The founding myth of Communist China
is The Long March. Just as Moses led his people to
the Promised Land, Mao led his into a new China -
but how much of the myth as passed down through
official records is actually true? Sun Shuyun
retraces the route of the Long March across a little
changed landscape, relating the first hand accounts
of some of the few remaining survivors who tell
their version of the March unembellished by
political propaganda. The result is a stunning
rewrite of the history that she and about a billion
other Chinese have learned as fact from their
earliest days in school. In place of heroic battles
are ruthless purges, in place of honorable death are
countless desertions and futile loss of life; in
place of honored veterans are thousands who have
suffered for decades at the hands of the Communist
The March was a triumph - a triumph for the power of propaganda. But should this diminish the respect the Chinese people have for those who took part in the Long March? As Sun Shuyun so eloquently shows, through her interviews with those who were actually there, the answer is no. While many modern-day readers may find it hard to comprehend the blind willingness to follow without question that many of the Long Marchers displayed, one cannot but admire their courage and endurance in the face of circumstances which were actually more harsh than shown in the historical record.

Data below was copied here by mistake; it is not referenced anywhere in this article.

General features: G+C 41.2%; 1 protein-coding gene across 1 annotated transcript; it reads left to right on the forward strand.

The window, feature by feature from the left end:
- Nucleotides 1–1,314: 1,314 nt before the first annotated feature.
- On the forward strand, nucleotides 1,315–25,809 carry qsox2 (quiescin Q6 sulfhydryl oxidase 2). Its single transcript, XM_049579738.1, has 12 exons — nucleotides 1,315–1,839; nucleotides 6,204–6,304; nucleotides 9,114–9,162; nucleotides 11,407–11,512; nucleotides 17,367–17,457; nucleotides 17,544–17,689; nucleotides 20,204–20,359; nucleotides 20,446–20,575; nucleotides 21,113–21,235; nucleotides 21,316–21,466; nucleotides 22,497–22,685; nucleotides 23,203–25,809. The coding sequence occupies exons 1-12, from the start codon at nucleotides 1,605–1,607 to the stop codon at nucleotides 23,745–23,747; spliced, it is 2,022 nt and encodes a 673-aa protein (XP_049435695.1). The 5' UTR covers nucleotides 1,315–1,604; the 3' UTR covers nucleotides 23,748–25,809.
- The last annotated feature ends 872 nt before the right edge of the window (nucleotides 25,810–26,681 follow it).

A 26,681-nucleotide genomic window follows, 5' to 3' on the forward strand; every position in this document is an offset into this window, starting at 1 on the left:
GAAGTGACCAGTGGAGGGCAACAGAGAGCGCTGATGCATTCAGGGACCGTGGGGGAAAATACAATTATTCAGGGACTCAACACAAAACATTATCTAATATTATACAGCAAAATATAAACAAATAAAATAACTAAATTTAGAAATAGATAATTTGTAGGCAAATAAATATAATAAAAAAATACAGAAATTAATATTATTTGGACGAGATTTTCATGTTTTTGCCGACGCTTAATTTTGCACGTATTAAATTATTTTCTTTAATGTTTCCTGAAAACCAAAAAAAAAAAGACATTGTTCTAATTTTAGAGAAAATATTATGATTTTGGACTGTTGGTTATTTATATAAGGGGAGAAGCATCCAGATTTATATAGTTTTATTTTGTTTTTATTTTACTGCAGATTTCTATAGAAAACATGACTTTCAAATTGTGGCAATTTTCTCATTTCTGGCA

If these first hand narratives and Sun Shuyun's research reveal such a different version of The March, the question then arises how the official version became so firmly entrenched and unquestioned. The short answer is that what most of the Chinese people know of the Long March comes from a 1938 book of 100 stories collected by Mao's Political Department. According to the book's editor, when the request for first hand accounts went out "articles poured in" and from these the 100 best were chosen; that is to say the 100 that best conformed with Party lines. The 100 stories are powerful, and impressive, telling of great battles, heroism, and the invulnerability and wisdom of Mao.
There's only one catch - most of the soldiers on the march were illiterate, so Mao ordered a song of the Long March to be composed. "The Tune of the Long March" has 13 parts, one for each month of the March with the last stanza summing things up. All soldiers could sing the song and, for many, it came to color their memories. The song turns a ragged retreat into a glorious victory, and thanks to Mao's great gift for propaganda and for silencing any dissenting voices, it has become the founding legend of the Communist Chinese.
Readers brought up on the history of the Long March, will be riveted from the opening words. For those of us brought up in a Western culture who know of the Long March only as a vague piece of history, it will take a little longer to get into; but within a chapter, two at the most, readers with the remotest interest in history will be fully engrossed in the first person accounts of foot soldiers such as Woman Wang, Soldier Huang, Orderly Liu, Propagandist Wu, Fighter Li, whose stories Sun Shuyun so ably interweaves with archival research and official history.
This review was originally published in September 2007, and has been updated for the May 2008 paperback release. Click here to go to this issue.
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